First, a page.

To William Whewell   14 August 1831


14 August 1831

My dear Whewell,

I grieve to say that your informant's account of poor Ramsay was but too true– It was on the morning after you left Cambridge that I received a black seal from the town where he was & on opening the letter found all my fears realized– It contained an account from his Sister of his last movements in this world written the day after his death–

He had been gradually getting weaker, but neither his Family nor his medical attendants anticipated a fatal termination to his distemper till within 24 hrs of his dissolution– when he became delirious– He however recovered his composure before he died & expired without pain– He had been taking mercury for his hair was affected & had considered his great debility to be owing to this medicine.

We have thus a gap formed in our Cambridge circle which can not easily be restored. One great and happy consolation it is to us all to remember the excellence & worth of his character–which was as faultless as usually falls to the lot of the best among us–even the very best.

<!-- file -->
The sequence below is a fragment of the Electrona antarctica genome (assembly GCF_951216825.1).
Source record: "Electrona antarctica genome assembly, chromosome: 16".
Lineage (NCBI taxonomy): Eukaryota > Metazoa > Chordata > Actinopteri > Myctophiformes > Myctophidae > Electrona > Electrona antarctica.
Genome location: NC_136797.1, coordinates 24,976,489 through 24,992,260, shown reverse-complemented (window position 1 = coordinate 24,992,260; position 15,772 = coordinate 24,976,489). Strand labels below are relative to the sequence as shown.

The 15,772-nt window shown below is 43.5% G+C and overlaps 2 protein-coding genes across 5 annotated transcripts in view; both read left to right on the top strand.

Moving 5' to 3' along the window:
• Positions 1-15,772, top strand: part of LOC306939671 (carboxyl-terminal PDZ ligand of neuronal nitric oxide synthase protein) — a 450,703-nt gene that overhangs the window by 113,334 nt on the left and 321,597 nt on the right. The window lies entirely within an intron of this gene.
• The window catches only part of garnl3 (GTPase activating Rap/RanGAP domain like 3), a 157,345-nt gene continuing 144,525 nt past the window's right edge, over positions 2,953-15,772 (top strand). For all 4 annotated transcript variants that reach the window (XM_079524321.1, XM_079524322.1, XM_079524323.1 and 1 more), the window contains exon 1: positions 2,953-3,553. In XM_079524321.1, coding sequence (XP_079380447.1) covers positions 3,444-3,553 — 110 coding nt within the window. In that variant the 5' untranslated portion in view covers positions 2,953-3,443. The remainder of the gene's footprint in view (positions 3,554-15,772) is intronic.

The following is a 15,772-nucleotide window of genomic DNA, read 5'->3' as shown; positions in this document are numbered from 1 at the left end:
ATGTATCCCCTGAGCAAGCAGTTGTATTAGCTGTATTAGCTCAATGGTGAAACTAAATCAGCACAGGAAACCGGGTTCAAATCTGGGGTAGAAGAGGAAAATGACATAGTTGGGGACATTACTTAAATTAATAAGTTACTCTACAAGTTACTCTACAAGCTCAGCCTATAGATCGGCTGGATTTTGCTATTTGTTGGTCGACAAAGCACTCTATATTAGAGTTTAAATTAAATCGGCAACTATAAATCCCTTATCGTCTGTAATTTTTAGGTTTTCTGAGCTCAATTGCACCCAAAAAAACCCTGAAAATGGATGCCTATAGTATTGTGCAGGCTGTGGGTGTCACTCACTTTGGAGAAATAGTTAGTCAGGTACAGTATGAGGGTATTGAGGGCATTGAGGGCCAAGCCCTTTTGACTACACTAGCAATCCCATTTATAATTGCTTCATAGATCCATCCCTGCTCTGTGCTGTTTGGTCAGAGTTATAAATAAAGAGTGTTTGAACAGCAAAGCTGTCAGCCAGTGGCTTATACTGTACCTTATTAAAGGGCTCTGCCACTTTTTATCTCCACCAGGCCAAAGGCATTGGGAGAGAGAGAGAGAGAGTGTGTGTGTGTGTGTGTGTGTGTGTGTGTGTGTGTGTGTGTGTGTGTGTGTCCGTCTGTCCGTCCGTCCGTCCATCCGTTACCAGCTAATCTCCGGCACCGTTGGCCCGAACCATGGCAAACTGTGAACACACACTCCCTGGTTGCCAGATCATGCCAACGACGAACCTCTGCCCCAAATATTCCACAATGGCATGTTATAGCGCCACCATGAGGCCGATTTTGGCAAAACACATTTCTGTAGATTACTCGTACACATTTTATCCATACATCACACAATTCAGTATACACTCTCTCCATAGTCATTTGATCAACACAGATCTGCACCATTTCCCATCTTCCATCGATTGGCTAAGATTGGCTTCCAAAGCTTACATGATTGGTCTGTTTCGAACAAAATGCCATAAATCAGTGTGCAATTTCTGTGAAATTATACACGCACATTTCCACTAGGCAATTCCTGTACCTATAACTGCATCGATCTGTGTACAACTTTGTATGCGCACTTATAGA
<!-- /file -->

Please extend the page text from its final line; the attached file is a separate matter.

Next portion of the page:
I knew more of his private sentiments than most men & I would not wish to possess more sincere faith & hope than that which sustained him– & when I die, I pray that my end may be like his– I have had the melancholy task of arranging his affairs or rather am still employed in this office. His Brothers Edd. & Wm & his Sister are left in possession of his effects, but neither of them can conveniently come down. You are not likely to know any thing of his affairs– if you sd. or should know by chance of any books belonging to him which he may have lent pray inform me–

I left Harriet & the Children at Bottisham yesterday–

Believe me ever most sincerely | J S Henslow

Please cite as “HENSLOW-184,” in Ɛpsilon: The Correspondence of John Stevens Henslow accessed on 21 September 2021,